Jason recaps the events from Agents of Edgewatch S2|09: A Penny Saved.
Welcome back to the conclusion of the great bank heist on Roll For Combat. We spent at least a month running down leads, and it finally comes down to beating down a droid…. errrrr… construct.
The first question I ask myself when playing through, and when going back and listening, is… why did this feel so (comparatively) unsatisfying? It’s like… we spent over a month figuring out the logistics of the bank robbery, we finally shut it down, and I still felt like it was kind of anticlimactic.
To answer my own question, I have two reasons.
First, not to get all Bernie Sanders on y’all, but there’s something that hits different about defending a bank vs. stopping a completely demented serial killer operating a murder hotel. I will grant that the banks of Absalom are not FDIC-insured, so a robbery could literally ruin the Penny and Sphinx, but protecting people’s lives will always feel more heroic than protecting people’s money. And the only lives at risk were arguably the customers that we put in danger by attacking before fully assessing the situation. So the Heroism Needle for this particular engagement dropped from a good solid 8 or 9 to maybe a 4 or a 5? If that makes sense.
The other thing is, these guys had some tech that was above their paygrade that made them a tough fight, but they weren’t the masterminds. The Big Bads of the Copper Hand gang AND the Skinsaw Cult are still out there. Yes, the skinstitcher and the construct were formidable opponents, but they were in the hands of a relatively minor threat… a few minions on par with the guys we beat at the docks, and the banker’s stepson. So while we beat the threat in front of us, the larger threat remains, and knowing that makes the whole thing feel like unfinished business, even as this part of the adventure draws to a close. Say what you will about the Pratchett encounter; tossing a guy into an ochre jelly definitely provides closure.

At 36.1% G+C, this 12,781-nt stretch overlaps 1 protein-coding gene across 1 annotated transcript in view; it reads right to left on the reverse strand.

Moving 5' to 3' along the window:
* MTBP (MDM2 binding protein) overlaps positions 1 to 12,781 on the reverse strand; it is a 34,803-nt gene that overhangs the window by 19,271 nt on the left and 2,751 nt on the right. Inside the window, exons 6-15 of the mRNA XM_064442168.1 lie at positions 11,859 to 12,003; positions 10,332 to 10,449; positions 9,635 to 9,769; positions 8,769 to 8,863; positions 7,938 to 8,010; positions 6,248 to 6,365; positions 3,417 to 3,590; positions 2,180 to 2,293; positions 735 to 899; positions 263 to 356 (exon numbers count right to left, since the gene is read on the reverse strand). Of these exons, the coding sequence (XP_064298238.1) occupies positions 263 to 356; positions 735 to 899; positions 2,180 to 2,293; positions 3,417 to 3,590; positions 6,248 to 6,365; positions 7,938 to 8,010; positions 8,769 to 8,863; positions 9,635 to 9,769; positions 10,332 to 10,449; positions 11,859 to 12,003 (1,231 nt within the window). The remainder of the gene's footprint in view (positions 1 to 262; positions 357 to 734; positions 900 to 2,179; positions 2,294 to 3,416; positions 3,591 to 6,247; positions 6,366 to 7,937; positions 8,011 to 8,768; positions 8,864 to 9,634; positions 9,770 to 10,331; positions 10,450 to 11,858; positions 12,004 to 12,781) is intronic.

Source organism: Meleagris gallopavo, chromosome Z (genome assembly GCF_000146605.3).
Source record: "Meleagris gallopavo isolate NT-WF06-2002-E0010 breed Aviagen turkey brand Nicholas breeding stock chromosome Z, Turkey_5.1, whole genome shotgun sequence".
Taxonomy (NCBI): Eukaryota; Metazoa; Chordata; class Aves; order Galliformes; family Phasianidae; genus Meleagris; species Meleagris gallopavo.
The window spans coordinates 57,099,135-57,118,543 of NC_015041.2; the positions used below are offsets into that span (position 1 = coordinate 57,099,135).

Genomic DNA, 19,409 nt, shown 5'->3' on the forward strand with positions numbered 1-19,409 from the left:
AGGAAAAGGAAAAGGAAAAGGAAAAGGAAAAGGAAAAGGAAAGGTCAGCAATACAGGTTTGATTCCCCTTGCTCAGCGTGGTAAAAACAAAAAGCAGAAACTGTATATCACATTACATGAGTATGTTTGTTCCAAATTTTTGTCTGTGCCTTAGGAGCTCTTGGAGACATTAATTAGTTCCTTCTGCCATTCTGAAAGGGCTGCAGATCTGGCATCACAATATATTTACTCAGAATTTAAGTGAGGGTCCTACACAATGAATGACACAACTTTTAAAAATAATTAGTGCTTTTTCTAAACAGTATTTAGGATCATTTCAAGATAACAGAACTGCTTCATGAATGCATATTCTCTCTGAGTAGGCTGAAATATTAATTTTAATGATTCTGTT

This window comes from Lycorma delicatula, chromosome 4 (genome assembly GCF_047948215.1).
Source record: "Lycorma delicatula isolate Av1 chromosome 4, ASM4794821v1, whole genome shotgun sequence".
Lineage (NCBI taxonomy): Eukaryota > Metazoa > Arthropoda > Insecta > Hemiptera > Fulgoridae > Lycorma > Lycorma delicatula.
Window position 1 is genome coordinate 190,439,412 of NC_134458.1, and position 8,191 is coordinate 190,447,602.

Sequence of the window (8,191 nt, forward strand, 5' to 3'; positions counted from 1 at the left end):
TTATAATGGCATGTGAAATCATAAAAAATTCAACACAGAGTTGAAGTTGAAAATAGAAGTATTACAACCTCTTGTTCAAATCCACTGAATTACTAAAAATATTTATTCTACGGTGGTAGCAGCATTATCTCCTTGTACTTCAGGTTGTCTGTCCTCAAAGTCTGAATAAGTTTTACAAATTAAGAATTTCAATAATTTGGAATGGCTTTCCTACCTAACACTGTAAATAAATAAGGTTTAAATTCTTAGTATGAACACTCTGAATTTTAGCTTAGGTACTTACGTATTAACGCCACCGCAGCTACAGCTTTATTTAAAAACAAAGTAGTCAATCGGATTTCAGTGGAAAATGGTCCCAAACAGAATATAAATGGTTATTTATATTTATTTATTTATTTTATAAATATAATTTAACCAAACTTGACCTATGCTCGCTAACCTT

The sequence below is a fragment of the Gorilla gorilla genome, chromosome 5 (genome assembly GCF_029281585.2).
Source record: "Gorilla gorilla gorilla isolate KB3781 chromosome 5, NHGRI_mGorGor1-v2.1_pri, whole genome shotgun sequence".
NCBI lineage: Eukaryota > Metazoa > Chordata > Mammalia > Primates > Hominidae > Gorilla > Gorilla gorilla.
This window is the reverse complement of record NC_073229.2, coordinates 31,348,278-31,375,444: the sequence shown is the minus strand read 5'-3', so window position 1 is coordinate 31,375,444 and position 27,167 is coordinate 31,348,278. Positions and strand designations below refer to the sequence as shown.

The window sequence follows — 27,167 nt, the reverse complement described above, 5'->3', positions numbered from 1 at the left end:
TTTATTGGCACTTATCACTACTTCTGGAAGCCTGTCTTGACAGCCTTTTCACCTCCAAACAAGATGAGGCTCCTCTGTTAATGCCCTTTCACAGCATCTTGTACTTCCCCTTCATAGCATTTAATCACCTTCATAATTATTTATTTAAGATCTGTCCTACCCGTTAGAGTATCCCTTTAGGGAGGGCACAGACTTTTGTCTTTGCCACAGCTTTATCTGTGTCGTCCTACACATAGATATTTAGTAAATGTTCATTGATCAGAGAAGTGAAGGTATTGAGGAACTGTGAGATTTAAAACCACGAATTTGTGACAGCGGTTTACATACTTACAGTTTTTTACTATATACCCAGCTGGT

One thing I found myself struck by as we began this episode is that we probably made a bigger deal out of the caltrops than we needed to. It’s a 5-foot penalty to movement and ONE whopping point of bleed damage. That’s not going to kill anyone. And yet, here we are at the top of the steps in Tactical Analysis mode for… well, FAR longer than the threat really dictated.
Though in my case, I also wanted to clarify the rule for future use. My ancestral ability essentially works like Feather Fall: I can use my wings to fall slowly, with no real restriction on the vertical distance. But it was worth knowing whether my ability worked with a horizontal component – could I glide or just drop, but slowly? Physics 101 would suggest I should get a little bit of horizontal movement as I fell. But in this case, the fact that it was a set of stairs imposed additional considerations on the vertical side: if I fell too fast, I’d still land in caltrops, but if I fell too slowly, I’d smack my head against the descending ceiling above the stairs. (Heck, if you want to get technical, would there be enough room to fully extend my wings in a staircase?) So all in all, I think Steve’s ruling was fair – give a reflex save to account for those shifting conditions, but otherwise, give me the horizontal movement I would’ve gotten from a leap (plus maybe a little extra for the glide path).